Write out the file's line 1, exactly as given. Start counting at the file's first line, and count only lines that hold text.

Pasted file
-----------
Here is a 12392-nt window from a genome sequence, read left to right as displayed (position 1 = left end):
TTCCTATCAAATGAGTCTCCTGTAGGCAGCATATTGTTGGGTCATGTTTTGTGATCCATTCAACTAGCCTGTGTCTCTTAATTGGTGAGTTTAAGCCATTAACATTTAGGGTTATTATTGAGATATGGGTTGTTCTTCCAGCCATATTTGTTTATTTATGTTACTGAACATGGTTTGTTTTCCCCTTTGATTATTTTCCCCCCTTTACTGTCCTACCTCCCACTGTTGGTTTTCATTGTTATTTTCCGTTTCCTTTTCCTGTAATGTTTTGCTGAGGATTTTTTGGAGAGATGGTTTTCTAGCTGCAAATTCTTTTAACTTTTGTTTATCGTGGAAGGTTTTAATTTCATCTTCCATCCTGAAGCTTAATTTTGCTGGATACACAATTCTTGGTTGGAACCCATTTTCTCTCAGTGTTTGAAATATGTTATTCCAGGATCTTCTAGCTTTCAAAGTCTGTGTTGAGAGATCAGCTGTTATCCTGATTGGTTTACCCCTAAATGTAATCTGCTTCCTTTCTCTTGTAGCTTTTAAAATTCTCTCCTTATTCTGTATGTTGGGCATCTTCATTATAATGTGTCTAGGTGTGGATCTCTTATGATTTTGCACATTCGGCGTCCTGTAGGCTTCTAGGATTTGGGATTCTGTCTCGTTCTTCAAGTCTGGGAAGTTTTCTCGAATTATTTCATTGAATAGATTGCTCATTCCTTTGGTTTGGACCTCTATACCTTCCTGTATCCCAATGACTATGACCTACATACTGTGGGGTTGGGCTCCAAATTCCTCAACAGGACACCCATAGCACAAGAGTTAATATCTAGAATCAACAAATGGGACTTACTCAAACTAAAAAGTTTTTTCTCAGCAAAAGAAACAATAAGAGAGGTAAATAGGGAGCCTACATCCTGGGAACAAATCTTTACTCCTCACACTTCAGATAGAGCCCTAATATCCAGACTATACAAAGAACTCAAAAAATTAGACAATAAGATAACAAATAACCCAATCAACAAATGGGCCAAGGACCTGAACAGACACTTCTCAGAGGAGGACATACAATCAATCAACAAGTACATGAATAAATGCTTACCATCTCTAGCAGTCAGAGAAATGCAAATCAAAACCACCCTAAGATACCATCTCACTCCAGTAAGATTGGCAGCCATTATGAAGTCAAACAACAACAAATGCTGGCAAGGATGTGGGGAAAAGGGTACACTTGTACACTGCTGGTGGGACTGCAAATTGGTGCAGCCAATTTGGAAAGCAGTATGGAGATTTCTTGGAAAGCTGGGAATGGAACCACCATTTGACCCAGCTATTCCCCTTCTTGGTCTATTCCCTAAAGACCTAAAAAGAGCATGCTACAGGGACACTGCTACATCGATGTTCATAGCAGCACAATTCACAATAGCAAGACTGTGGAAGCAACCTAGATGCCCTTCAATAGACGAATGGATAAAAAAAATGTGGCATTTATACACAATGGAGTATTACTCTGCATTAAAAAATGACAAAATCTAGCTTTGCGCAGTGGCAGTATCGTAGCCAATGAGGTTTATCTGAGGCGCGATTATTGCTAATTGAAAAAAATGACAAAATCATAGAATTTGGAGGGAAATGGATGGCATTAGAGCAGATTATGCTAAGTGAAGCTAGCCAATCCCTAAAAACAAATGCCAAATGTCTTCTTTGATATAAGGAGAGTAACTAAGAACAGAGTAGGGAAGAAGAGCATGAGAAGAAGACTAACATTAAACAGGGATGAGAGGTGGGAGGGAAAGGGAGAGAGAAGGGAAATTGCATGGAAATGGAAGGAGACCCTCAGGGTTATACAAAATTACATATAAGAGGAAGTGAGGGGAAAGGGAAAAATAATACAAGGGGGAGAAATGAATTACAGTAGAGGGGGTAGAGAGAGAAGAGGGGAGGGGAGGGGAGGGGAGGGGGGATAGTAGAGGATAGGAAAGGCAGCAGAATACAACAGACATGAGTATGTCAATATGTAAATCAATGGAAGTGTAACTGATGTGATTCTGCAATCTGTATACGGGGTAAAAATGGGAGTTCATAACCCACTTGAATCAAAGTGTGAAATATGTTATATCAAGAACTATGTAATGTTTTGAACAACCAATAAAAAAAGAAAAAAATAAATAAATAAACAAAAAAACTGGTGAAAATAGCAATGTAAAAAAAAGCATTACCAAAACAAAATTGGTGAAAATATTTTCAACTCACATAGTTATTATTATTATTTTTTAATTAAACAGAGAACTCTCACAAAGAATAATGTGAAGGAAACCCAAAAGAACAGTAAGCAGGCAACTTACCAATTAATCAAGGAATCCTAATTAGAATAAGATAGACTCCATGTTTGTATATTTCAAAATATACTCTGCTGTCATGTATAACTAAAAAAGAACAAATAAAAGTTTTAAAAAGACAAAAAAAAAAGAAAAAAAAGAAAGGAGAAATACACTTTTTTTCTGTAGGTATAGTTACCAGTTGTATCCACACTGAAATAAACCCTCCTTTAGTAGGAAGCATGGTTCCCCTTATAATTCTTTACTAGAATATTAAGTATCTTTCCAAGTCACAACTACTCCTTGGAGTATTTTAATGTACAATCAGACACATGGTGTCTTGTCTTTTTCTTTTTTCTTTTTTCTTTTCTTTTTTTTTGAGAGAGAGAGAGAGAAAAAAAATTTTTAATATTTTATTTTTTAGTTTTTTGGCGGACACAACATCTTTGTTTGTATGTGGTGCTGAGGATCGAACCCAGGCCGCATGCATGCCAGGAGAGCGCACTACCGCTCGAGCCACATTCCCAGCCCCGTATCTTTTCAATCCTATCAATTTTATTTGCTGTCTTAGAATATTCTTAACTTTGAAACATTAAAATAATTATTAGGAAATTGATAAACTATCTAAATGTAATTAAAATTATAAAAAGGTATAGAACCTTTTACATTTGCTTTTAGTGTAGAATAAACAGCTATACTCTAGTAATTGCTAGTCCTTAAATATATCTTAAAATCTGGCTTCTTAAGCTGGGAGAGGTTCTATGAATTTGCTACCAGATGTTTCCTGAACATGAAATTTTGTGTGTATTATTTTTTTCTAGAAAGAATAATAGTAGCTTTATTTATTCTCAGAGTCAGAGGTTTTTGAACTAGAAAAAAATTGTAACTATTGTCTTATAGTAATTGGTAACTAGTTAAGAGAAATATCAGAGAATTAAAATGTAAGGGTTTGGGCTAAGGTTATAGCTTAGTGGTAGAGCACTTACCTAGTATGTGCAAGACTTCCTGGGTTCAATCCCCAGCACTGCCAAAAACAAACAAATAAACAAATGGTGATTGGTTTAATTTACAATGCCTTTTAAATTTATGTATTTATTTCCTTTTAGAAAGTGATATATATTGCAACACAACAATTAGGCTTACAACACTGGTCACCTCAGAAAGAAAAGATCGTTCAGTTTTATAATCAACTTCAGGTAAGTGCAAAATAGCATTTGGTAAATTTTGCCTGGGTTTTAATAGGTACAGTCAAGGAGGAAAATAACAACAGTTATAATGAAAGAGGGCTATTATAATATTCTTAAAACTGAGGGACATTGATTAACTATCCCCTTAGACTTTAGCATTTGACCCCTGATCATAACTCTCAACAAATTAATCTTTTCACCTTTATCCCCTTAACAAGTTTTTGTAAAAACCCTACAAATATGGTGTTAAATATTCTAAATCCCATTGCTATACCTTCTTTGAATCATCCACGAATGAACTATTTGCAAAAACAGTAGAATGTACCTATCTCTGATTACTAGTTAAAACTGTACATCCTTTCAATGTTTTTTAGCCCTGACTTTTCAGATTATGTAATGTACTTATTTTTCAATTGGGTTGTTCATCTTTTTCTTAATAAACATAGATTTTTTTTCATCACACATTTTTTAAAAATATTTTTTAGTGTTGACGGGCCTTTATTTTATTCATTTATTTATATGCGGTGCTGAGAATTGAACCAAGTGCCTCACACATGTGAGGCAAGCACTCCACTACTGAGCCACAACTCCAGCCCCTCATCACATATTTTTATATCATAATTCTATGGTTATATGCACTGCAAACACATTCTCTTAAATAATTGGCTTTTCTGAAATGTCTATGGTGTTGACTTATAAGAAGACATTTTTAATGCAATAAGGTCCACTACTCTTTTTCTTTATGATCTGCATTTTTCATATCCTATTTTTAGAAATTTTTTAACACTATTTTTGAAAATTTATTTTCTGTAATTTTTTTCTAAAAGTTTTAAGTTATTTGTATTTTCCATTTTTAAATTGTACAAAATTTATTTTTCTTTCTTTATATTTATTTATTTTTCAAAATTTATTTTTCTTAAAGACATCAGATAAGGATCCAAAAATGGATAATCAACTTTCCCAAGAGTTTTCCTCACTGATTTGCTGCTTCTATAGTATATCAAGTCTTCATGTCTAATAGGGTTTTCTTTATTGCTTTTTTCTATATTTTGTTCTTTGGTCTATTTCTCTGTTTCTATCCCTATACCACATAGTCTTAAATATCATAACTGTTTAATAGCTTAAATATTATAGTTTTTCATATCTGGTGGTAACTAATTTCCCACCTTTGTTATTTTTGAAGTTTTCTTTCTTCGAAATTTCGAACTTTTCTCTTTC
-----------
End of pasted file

Here is a 12392-nt window from a genome sequence, read left to right as displayed (position 1 = left end):